We saw that there was a lot of demand from membership to show what they think, so it was important for the workers to be able to demonstrate their anger at the government proposals.
Tell me about the proposal that you released.
Yes. We wanted to provide the government with some better, more fair proposals on how to achieve improvements in cost competitiveness. We have proposed not to raise any wages at all in the next bargaining round in one year’s time. We also agree that in 2018 we will continue with very moderate pay increases, and that we will determine those increases based on the competitiveness of the export sector. We calculate that these changes will bring a 1.5 percent improvement in quality of cost competitiveness.
We also propose to cut employers’ social contributions, a much fairer way to impose the cuts because every worker will bear the same burden. We estimate that cutting social contributions will achieve a 3.7 percent improvement in cost competitiveness. So that’s 4.2 percent.
And on top of that, we will negotiate 5 percent more in the next bargaining round. So we get 4.2 plus 5 percent, equaling a 9.2 percent increase, which is very close to the 10 percent desired by the government.
We are able to promise this 9.2 percent, which the government, in practice, can’t really secure. If they impose those cuts on workers now, then we will have the next bargaining round in one year’s time, where they may not actually get the additional 5 percent they aim for.
In addition to the moderate pay increases we are now proposing, we are at the same time promising labor peace for the duration of the agreements. So what we are giving to the government and the employers is a promise of 0 percent wage increases and no strikes for the next year, plus the cuts in social contributions. This is a very exceptional offer from our part. We have never offered anything like this one year in advance of the next negotiations.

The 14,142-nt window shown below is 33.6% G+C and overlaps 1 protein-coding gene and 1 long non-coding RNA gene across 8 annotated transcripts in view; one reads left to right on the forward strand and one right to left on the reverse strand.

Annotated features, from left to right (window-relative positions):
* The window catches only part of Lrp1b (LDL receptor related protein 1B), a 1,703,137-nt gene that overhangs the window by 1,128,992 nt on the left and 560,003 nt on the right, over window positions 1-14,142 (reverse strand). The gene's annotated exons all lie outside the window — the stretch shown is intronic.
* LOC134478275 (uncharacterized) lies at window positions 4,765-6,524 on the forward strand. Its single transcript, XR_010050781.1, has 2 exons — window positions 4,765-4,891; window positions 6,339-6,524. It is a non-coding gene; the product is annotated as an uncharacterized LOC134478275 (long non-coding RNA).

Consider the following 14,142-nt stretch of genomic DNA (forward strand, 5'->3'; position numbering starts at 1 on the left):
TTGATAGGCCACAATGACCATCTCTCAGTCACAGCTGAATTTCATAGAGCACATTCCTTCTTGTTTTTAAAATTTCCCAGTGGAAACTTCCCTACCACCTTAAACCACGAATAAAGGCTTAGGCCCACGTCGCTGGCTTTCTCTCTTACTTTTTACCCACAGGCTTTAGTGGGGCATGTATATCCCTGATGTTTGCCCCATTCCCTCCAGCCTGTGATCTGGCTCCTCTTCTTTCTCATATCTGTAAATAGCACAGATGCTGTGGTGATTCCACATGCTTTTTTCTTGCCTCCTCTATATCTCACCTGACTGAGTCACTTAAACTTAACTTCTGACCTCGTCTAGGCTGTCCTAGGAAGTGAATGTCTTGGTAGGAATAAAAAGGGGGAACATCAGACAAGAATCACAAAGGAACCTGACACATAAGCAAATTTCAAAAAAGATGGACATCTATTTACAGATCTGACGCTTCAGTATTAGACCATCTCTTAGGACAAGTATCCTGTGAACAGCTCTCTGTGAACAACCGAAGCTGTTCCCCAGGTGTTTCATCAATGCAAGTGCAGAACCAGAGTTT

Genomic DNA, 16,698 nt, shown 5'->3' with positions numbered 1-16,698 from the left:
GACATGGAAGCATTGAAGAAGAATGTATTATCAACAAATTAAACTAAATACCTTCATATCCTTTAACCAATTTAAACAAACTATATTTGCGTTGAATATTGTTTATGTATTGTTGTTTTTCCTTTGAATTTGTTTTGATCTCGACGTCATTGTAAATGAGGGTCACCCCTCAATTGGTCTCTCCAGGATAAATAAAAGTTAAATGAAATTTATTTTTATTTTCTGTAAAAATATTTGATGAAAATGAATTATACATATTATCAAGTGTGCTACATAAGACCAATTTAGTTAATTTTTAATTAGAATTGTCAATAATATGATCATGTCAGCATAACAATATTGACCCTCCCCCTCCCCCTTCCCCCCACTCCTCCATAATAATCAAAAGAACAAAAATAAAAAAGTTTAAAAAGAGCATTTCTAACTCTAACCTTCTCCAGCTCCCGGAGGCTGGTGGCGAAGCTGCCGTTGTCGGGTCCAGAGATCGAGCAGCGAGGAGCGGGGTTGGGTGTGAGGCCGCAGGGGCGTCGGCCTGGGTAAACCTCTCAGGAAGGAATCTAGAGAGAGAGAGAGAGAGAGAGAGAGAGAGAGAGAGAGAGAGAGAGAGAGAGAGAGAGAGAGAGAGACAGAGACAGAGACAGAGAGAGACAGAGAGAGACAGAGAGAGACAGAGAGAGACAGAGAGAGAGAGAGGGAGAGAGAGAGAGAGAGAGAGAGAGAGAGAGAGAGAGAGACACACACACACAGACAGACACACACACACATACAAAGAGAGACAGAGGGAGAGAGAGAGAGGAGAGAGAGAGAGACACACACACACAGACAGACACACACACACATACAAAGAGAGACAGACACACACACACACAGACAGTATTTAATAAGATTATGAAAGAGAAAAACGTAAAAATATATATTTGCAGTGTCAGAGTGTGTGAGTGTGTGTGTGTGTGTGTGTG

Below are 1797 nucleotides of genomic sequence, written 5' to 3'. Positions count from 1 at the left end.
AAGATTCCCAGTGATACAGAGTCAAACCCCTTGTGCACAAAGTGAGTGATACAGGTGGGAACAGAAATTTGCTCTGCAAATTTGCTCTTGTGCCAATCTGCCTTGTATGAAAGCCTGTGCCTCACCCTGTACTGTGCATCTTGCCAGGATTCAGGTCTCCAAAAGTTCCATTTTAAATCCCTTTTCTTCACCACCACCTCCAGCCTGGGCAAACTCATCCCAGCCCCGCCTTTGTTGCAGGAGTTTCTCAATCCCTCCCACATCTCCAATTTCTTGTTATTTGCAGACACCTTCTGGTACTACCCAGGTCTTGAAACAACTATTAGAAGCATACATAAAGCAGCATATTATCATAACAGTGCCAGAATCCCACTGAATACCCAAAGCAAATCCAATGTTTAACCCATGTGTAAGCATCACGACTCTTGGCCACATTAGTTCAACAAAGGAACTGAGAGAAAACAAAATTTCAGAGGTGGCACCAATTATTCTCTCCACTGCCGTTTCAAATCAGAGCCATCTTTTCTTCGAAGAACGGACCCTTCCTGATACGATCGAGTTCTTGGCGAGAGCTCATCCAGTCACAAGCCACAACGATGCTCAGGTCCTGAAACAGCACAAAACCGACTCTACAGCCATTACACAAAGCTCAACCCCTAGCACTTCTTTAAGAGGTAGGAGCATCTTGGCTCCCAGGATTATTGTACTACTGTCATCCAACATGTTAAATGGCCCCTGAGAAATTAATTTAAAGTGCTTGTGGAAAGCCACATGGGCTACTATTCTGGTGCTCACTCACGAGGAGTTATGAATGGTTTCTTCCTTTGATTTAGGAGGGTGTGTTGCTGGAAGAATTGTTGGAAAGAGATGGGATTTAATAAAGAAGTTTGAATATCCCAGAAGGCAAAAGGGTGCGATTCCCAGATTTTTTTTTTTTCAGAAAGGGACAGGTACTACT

Negotiations with the employers on this proposal have started. We will try to get the agreement in the coming weeks.
“This is a very exceptional offer from our part. We have never offered anything like this one year in advance of the next negotiations.”
Are all the trade unions behind SAK’s proposals?
We have our own proposal, and the other union federations have their own proposals at the moment. So first we’ll have to take into account what the other federations want.
What have the other federations put on the table?
They have mostly been talking about cutting holiday pay and increasing working time. We don’t see these as the best measures because both would actually lead to different groups of workers being treated in different ways. So we see that focusing on cutting employers’ social contributions would be a better way to achieve the cuts. But we’ll try to reach a compromise with the others, of course.
What has been their response to your proposals from the members of the unions you represent?
We have received very positive responses from our membership. At the same time, the responses from employers and the government and the other union corporations has been a bit mixed, so we’ll see how things develop.